What is the extent of your authority to make decisions about what our children need?

What do I need to do to terminate the your role as parent coordinator  if I feel it’s not working?  If my ex does?

Do you require us to meet in person? by phone?  together? individually? as a family?

Do you do child guidance?  If not you – then who?  How often to you get input from the child therapist, if there is one?

What authority do you have to speak to either of the parent’s therapists? The children’s therapists?

Do you conduct any psychological testing, or refer the either or both of the parents to receive testing if necessary?

How do you resolve disputes?

Do you handle”high-conflict” cases?  How do you deal with someone who is aggressive?  How do you deal with a parent who refuses to participate or comply with recommendations?

Have you worked with cases in the past where one or both of the parents have a personality disorder?  How do you manage that?

What do you recommend in cases where one or both of the parents have a personality disorder?  Do you have any general recommendations for parenting schedules in these cases?  Any general recommendations on clauses or items which should be included in the parenting plan when this is the case?

What guidelines do you have for yourself if you don’t want to move forward with the family and want to terminate being the parent coordinator?

What guidelines do you have on when we should or should not contact you?

Do you write up or provide a treatment plan?

Do you keep track of the decisions and recommendations made for the family?

Note: You would want to make sure the parenting coordinator has a strong personality to deal with your ex and is excellent with managing boundaries.  This means that they will also keep strong boundaries with you as well, so expect that.  They need to have experience in personality disorders – recognizing and dealing with them.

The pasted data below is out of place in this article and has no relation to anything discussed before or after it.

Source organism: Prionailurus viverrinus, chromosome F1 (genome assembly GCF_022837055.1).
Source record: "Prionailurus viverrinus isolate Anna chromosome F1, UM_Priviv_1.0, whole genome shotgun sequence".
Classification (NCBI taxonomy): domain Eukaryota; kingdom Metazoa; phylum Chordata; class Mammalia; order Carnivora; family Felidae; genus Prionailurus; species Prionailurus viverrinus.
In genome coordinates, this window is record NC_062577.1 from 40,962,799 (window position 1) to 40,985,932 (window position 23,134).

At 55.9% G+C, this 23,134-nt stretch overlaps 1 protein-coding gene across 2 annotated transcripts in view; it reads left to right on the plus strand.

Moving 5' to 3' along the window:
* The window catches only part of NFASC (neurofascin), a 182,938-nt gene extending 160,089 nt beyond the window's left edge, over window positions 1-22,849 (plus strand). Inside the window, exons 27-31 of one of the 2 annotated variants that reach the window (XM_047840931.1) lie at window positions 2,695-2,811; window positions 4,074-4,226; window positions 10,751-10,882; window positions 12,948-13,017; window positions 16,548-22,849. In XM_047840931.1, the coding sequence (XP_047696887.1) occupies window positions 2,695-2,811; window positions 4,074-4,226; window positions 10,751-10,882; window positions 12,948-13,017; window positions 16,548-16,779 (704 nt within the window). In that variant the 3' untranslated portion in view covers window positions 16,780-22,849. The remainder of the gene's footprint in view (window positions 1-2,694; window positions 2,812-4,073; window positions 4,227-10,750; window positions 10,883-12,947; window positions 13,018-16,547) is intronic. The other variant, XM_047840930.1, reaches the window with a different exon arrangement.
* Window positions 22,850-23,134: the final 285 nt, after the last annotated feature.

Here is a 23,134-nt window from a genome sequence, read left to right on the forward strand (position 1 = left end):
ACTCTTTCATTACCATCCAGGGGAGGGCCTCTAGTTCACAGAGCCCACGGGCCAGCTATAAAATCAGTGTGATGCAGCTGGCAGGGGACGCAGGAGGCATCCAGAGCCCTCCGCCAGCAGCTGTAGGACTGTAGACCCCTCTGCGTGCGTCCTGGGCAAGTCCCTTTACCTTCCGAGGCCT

(as you can see, the list can be exhaustive – but can quickly get a flavor for the person’s ability to manage the situation strongly)

Risks of having a co-parenting coordinator or parent coordinator:

1. Face it…each of us comes into what we do with our own personal experience and biases and personalities.  So do the parent coordinators.  That in itself is a risk… they may or may not mesh with you or your ex.  They may or may not be forthcoming in their basic philosophies and beliefs.

2. You may be stuck using one for a long time, depending on the “out” clause you accept (or if you even have a chance to decide, as it may be court assigned).

3. They may not be on your side, or they may be fooled by your ex.

4. They might believe in parental alienation as being a “real” disorder.

5.  You need to have a parent coordinator that will be consistent and have high moral standards for doing what is best for the kids – both with you, your ex and with the court.

6.  The parent coordinator needs to be a strong witness if called to testify in a court hearing.  Note- parent coordinators and other mental health professionals charge the individual who subpoena’s them to court.  They usually have a set charge for spending the day or any amount of time in court.  Weigh whether this fee is worth if for you and have your attorney make sure that they have a good grasp on what the parent coordinator will testify.

Conclusion:  It would be great if there was an easy answer to dealing with personality disordered individuals.  So far, the knowledge of recognizing them, understanding them and their issues on their children is not broad enough.  Parent coordinators, despite their potential mental health training, are generally not any better equipped, and there is no good mechanism to evaluate them.  As much as it would be great to have a parent coordinator be that middle-person to help advocate for the children – don’t count on it.  Look within on how to deal with the situation and follow your instincts.